On some properties, indeed, a building is provided for the night accommodation of the laborers, but, as no provision is made for the separation of age or sex, the grossest immorality has been known to prevail among those who have consented thus to herd together. The better disposed laborers, however, refuse to consent to such association, and, in cases where the distance is too great for their children to walk to and fro, they prefer keeping them at home to subjecting them to such contamination. Surely, this ought not to be charged against them as a proof of laziness.
As a proof of the willingness of the agricultural laborers to work, it is a well known fact that, in the parish of St. Thomas in the East, they have been known to set forth on the tramp, on Sunday nights, for a distance of twenty miles and more, in order to be early at their destination on Monday morning, in the hope of obtaining employment, and very frequently they are told there is no work for them.
If, however, the negroes are as lazy as they are represented to be, how is it that, whenever an American steamer calls into the port of Kingston for the purpose of coaling, late though it may be at night, the mere ringing of a bell is sufficient to summon as many laborers as will put on board several hundred tons of coal, carried on the head in tubs, in the course of two or three hours? How is it that, in the construction of a new road now in progress across the island, more laborers than are required can always be obtained? How comes it, too, that, whenever the Kingston and Liguanea Water Works Company requires laborers, they are sure to have competitors for employment? And how does it happen that the Jamaica Railway Company are equally well off for labor? The answer is, t:he laborers are liberally and punctually paid, and they willing to work for the reward they are sure to obtain.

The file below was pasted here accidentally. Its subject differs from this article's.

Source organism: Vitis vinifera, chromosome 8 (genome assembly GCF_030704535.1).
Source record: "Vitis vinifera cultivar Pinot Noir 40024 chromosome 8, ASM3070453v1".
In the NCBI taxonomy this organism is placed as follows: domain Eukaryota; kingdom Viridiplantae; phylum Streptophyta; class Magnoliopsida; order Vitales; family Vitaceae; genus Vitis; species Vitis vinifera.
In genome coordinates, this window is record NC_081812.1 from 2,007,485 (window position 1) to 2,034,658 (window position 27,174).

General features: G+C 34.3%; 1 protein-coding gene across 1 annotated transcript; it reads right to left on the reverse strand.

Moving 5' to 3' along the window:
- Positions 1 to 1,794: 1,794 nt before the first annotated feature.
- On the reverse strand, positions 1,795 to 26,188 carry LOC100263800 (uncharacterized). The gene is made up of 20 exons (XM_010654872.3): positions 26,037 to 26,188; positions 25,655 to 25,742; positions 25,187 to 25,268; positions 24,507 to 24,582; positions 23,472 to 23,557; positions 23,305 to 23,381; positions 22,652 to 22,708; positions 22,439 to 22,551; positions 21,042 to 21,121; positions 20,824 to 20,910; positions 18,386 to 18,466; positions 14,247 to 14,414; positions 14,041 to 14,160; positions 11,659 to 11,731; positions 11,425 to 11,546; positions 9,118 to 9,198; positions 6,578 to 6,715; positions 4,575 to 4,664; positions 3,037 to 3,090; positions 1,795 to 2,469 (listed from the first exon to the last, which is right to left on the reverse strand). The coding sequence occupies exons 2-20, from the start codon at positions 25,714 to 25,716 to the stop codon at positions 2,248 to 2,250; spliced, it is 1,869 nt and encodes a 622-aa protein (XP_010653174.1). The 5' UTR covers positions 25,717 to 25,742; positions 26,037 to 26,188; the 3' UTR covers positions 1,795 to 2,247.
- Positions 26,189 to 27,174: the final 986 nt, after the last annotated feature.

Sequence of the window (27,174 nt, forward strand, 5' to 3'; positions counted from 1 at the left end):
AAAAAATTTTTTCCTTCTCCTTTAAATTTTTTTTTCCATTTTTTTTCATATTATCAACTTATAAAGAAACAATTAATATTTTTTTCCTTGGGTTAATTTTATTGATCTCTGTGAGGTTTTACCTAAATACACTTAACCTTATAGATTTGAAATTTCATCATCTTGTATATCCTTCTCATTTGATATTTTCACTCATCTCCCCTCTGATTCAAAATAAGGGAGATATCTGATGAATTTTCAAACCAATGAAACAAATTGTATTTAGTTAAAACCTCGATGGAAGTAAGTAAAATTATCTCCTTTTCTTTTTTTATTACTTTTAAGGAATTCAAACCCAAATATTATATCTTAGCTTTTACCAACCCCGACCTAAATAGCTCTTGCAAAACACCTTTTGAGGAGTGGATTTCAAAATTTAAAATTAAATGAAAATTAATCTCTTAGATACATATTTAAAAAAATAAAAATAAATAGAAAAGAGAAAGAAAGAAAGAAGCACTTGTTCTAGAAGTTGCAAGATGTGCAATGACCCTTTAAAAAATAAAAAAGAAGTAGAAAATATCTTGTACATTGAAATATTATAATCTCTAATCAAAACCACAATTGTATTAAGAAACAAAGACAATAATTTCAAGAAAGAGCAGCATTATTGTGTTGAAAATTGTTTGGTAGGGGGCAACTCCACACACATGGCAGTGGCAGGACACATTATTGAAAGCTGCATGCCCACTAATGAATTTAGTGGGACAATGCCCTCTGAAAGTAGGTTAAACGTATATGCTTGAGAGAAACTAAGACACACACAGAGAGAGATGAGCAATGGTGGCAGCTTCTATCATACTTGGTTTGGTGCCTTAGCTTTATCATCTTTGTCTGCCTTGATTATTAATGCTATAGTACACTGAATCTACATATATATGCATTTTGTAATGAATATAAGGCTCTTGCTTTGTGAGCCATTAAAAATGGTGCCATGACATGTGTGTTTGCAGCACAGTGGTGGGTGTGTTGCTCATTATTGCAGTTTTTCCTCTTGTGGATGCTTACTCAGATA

I have one more instance to adduce, which I take to be conclusive, namely, the extensive emigration of Jamaica negroes to Aspinwall as laborers on the Panama Railway, when those works were in course of construction. Tempted by high wages, punctually paid, these people, forgetting their traditional attachment to the spot on which they were born, braved the pestilential climate of the Isthmus, where they were accounted as the very best laborers on the line. If all these facts do not refute the assertion that the Jamaica negro cannot be induced to labor in a state of freedom, I must answer the ninth question by saying that a more incorrigibly lazy set of people do not exist under the sun.
Having answered the questions propounded to me, a few concluding remarks, with the view of removing certain erroneous impressions from the minds of visitors to Jamaica, may not be out of place.
Persons who land in Kingston, on witnessing the filth, squalor, and scenes of immorality which meet their view on every side, are apt to suppose that these are the characteristics of the whole island. These peculiarities of Kingston are particularly observable whenever an American steamer calls into port, for the Harbor street is the grand focus of attraction for all the lewd women and blackguard boys of the city. If a stranger should chance to take a journey into some of the neighbouring parishes and see the wretched mud huts, thatched with grass, belonging to some of the peasantry, he may conclude that such are the habitations of the same class of people all over the island. Now, nothing can be more erroneous than such impressions. Separated north and south, as the island is, by a chain of lofty mountains, running from east to west throughout the entire island, the features of the two sides of the island, both moral and physical are quite dissimilar.
Toward the north, instead of lofty mountains, whose frowning summits pierce the clouds, the stranger will be greeted with gentle undulations, verdant with cane-fields and pastures of the Guinea grass, and he will remark a vast improvement in the habitations of the peasantry. Cottages of stone and mortar, between upright posts of hard wood, neatly roofed with cypress or cedar shingles, and substantially floored with pitch or white pine - sometimes with hard wood of native growth - take the place of mud built and grass-thatched hovels. Enter the peasant's cot, and he will observe an air of comfort in the well-appointed furniture and domestic utensils of Staffordshire pottery and glass ware, with the neat though simple decorations, for which he was unprepared, after what he has witnessed on the other side of the island. He will begin to perceive that, after all, Kingston is not Jamaica, and be induced to amend the opinions he had hastily formed from first impressions.
I have the honor to be, Sir,
Your most obedient servant,
S. B. SLACK
CHARLES TAPPAN, esq., Boston, Mass..
[Apologies for errors in transcription - it was done from decidedly blurred type which was not susceptible to OCR. Please let me know of any errors!]